October 1, 2020

Carole Garmon: Art as Life

While the month winds down and we’re all consumed with information about COVID-19, March gives us something to celebrate – Arts Education Month, and a teacher’s dedication to students.

Carole Garmon’s career – and art – is best described as one and the same.

Professor of Art Carole Garmon

Professor of Art Carole Garmon

The longtime UMW professor of art views the world through a visual lens, believing the creative process fuels the imagination. “We have to allow ourselves to imagine things beyond the tangible. Art is beautiful and sometimes challenging,” she said. “But it’s always a reflection on the self.”

A Texas native, Garmon was reflecting on her own future when she moved to Virginia to earn an MFA in sculpture at VCU. She came to work at Mary Washington in 1998, hired to update the sculpture area in Melchers Hall. Presented with a blank canvas, she was charged with creating – almost from scratch – a studio art program, which she says champions art as a career and a lifestyle, not “merely a lifelong appreciation.”

Her stance is the perfect portrait for March, Arts Education Month.

Garmon’s love of teaching is as extraordinary as her passion for artmaking. “Curiosity and wonder” are what drive her. Teaching allows her to constantly channel the creative process, even when she’s supposed to be sleeping.

“I’ll wake up in the middle of the night and brainstorm possible solutions for students,” she said.

Garmon is one of only two Americans chosen to participate in the international exhibition, Inspired By Rembrandt, commemorating the celebrated artist’s 400th birthday. Her work has been shown in D.C., San Antonio, New York, Peru and Berlin, with an upcoming exhibit in New Orleans.

She loves seeing former students’ art, too, around the world. She’s never surprised but always amazed.

“Some students say I act like they can do anything,” Garmon said. “What’s the alternative? Nothing?”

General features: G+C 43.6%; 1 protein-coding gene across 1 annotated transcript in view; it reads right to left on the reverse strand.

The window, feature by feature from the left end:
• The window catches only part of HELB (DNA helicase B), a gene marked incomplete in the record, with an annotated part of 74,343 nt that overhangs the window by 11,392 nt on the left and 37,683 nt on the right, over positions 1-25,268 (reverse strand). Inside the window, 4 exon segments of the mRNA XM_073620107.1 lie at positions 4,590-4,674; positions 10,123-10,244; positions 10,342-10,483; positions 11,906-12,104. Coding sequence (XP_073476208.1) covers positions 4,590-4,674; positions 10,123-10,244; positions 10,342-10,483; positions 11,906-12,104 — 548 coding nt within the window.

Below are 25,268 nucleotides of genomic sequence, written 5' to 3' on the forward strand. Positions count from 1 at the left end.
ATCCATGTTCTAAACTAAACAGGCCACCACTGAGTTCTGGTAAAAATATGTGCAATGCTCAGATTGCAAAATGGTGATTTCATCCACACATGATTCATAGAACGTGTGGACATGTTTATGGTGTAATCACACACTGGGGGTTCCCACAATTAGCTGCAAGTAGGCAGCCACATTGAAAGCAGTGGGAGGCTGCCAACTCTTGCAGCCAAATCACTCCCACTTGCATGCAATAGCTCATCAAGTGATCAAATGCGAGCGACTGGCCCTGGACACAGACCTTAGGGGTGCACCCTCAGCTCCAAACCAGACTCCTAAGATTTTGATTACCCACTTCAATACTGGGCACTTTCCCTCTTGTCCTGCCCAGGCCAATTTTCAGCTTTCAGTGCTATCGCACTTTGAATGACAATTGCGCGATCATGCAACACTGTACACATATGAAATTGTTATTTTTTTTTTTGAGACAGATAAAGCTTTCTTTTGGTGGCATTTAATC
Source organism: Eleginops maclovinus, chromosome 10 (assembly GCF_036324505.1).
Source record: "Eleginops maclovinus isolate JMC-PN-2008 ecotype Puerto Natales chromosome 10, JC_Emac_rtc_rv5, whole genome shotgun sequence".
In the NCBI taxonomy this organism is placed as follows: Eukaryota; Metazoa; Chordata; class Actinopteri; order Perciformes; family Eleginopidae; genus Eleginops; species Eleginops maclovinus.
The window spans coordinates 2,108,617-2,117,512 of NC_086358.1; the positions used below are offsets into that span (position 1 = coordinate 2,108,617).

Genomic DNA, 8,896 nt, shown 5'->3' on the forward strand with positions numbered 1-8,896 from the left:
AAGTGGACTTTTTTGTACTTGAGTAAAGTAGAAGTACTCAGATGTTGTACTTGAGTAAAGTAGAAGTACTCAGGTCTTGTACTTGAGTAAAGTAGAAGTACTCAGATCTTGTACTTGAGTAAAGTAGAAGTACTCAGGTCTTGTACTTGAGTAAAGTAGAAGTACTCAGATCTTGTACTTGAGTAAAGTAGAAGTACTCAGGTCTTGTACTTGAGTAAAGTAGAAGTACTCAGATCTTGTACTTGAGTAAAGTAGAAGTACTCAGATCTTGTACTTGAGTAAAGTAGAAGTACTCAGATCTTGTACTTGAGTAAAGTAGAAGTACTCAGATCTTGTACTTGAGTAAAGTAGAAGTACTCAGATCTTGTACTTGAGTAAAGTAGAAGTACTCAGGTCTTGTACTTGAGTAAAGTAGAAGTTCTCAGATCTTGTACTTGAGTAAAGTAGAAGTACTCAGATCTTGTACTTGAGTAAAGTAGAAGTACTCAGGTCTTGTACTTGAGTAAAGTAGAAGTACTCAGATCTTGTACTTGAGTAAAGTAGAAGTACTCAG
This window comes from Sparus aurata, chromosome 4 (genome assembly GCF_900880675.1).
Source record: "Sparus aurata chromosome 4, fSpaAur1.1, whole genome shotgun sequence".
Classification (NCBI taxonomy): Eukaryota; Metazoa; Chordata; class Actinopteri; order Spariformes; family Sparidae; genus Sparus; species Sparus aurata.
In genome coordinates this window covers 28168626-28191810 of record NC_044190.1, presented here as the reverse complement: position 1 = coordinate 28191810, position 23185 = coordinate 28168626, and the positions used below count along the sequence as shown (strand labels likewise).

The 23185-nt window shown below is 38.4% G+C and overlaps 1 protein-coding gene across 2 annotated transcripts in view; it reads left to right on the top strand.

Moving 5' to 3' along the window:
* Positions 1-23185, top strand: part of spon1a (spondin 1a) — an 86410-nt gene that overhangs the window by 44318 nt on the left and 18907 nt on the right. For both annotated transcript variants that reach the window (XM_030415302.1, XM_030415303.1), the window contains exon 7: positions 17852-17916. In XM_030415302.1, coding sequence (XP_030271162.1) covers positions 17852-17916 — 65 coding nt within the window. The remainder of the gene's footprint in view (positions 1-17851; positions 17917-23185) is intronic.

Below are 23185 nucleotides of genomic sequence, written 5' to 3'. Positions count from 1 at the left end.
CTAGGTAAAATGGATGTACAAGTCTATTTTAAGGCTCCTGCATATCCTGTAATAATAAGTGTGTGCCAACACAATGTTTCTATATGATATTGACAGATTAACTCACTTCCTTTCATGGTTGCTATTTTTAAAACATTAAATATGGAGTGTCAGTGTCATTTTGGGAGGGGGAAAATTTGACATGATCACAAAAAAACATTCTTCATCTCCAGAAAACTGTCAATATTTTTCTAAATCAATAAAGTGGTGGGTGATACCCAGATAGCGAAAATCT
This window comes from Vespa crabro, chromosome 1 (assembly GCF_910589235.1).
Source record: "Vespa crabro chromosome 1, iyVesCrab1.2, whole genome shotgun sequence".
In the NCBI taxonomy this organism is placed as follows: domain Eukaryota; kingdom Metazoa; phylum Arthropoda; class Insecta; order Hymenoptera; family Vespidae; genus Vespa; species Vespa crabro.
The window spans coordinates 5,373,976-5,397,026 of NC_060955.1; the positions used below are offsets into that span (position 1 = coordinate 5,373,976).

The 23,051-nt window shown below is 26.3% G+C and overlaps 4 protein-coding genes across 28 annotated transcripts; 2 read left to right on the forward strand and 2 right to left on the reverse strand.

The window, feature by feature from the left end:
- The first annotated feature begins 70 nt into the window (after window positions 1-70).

Q: What’s the most rewarding part of your job?
A: I work with talented students and faculty who recognize the importance of art and commit to a life that some view as “not as relevant” as traditional life goals.

Q: Most challenging?
A: Getting students comfortable with risk-taking, even failure. We learn a lot through these experiences; I’d say more so than from our successes. Think masterpiece, risk failure.

Q: Your favorite work of art?
A: Donatello’s sculpture of David. He’s far from the traditional heroic approach. When I saw him in an art history class, I couldn’t take my eyes off him. He blurs gender; the epitome of ambiguity. As photographer Sally Mann says, “If it doesn’t have ambiguity, why bother?”

Q: How do you teach art virtually?
A: For many, it’s a first. My classes voted on how to proceed. We upload and comment on images through Canvas. My assignments provide openness, empowering students to push creativity while working away from the studio. They’re resilient and eager to keep learning. They’ve blown me away. A student who finally made it back to California just told me she had to bend her artwork to get it on the plane. We do what we have to do.

Q: A mantra you live by?
A: “Never ask permission to take up space” and “If you’re asking the question, you already know the answer.”

Garmon asked to include a special addendum for this uncertain time:
“If you will stay close to nature, to its simplicity, to the small things hardly noticeable, those things can unexpectedly become great and immeasurable.” ― Rainer Maria Rilke, Letters to a Young Poet

One Note Stand Single Makes A Cappella Album

Out of hundreds of national submissions, Mary Washington’s One Note Stand stood out. The co-ed a cappella group started its year on a high note, with its most recent single, See Her Out, among 20 songs chosen for 2020’s Best of College A Cappella (BOCA) album. One Note Stand also made its fourth consecutive appearance […]

One Note Stand Single Makes A Cappella Album